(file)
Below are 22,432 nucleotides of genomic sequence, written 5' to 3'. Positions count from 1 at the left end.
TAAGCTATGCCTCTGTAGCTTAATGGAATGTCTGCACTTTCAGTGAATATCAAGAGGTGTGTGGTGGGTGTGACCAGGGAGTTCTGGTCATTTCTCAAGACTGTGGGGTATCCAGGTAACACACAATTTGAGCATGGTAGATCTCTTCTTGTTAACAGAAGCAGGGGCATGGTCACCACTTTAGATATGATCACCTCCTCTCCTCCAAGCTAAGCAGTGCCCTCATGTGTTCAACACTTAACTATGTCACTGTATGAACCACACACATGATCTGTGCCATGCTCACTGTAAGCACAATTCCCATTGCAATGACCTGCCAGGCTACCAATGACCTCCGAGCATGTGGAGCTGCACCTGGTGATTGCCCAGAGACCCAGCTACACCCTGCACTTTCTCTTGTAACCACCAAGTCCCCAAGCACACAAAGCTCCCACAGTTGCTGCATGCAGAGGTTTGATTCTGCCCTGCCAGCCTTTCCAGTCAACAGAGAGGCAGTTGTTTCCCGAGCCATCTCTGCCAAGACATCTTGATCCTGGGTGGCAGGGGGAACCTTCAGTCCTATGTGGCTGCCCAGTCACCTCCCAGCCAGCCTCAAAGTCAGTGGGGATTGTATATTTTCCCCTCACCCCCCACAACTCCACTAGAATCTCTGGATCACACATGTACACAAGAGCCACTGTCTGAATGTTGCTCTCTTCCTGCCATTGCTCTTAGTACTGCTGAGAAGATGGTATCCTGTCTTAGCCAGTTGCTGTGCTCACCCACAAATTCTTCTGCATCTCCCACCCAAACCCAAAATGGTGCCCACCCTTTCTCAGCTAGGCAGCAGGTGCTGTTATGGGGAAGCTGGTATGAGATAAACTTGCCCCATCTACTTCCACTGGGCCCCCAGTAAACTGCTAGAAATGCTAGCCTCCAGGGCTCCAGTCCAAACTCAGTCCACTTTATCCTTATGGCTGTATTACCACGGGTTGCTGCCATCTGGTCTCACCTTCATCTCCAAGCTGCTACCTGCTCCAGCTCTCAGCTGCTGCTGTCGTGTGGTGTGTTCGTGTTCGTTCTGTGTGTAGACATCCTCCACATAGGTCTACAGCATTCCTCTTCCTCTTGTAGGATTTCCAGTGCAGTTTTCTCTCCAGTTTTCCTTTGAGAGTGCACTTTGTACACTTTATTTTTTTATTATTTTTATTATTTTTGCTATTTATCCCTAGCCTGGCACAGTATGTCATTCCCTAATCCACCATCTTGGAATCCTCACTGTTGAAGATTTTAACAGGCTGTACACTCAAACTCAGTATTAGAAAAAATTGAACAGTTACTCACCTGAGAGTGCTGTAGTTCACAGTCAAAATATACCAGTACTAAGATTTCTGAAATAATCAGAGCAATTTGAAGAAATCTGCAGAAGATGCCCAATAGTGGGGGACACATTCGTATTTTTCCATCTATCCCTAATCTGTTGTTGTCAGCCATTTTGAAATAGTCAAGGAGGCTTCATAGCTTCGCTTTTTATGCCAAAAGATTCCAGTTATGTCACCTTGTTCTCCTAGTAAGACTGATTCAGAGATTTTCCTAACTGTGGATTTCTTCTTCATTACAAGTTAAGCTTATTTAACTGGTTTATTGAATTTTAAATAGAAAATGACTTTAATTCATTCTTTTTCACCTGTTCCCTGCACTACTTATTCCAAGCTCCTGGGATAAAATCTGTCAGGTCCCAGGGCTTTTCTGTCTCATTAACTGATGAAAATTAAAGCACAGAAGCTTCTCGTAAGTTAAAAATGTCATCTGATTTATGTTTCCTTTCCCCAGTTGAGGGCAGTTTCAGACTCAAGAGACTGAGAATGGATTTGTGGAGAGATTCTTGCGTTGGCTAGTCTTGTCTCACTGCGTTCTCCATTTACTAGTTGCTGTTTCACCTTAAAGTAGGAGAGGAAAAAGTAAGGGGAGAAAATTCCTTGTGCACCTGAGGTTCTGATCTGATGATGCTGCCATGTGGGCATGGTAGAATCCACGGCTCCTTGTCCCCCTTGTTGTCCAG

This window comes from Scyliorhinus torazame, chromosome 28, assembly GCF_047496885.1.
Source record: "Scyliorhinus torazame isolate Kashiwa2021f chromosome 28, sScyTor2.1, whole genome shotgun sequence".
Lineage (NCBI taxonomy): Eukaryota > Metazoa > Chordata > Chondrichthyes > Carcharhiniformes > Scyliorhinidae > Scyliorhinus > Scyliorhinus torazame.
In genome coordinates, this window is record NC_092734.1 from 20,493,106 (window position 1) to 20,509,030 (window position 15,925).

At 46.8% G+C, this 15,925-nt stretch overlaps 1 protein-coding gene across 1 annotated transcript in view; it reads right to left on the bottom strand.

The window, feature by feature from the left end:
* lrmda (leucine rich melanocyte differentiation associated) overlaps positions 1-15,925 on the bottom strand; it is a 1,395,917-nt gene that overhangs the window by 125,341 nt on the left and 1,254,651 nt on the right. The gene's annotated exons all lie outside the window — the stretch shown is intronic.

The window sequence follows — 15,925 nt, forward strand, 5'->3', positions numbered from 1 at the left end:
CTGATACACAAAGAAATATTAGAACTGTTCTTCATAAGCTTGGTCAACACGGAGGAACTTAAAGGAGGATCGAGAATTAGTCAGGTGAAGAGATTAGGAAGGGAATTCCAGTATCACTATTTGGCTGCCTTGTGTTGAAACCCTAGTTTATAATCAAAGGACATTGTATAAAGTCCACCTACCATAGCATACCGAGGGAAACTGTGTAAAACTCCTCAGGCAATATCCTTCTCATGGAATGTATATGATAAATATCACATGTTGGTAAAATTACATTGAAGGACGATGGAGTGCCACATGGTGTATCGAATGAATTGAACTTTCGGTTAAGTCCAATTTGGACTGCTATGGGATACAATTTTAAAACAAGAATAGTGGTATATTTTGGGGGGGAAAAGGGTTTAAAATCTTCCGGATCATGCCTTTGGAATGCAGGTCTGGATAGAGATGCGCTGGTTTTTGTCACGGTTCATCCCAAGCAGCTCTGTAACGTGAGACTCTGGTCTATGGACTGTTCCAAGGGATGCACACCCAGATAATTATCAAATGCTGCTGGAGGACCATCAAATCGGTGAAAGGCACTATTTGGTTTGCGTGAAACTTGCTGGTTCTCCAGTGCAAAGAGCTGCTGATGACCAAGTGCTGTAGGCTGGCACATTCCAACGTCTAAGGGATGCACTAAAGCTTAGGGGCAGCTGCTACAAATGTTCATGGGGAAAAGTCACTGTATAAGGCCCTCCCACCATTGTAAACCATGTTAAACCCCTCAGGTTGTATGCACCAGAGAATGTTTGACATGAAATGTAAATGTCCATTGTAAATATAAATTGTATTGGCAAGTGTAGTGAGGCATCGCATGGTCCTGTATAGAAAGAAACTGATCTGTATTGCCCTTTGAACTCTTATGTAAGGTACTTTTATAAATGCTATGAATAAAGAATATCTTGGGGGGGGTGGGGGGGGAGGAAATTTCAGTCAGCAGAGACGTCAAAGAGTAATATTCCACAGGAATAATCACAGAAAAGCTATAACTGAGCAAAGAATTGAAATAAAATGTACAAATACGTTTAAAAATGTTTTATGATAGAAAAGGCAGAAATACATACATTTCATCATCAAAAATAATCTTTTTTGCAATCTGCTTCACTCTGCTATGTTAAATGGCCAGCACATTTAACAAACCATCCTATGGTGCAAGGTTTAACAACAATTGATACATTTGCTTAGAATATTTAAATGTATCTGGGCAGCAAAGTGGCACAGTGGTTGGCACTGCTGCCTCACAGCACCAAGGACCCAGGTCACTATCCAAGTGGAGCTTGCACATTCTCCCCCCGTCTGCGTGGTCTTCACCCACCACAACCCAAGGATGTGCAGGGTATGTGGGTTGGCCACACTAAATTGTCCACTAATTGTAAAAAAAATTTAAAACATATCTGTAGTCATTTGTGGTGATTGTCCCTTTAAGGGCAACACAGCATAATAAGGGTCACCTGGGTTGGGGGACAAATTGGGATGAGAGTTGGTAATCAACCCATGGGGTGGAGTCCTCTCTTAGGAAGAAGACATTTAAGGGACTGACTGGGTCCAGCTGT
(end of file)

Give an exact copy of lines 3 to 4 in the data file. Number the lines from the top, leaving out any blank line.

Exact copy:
This window comes from Scyliorhinus torazame, chromosome 28, assembly GCF_047496885.1.
Source record: "Scyliorhinus torazame isolate Kashiwa2021f chromosome 28, sScyTor2.1, whole genome shotgun sequence".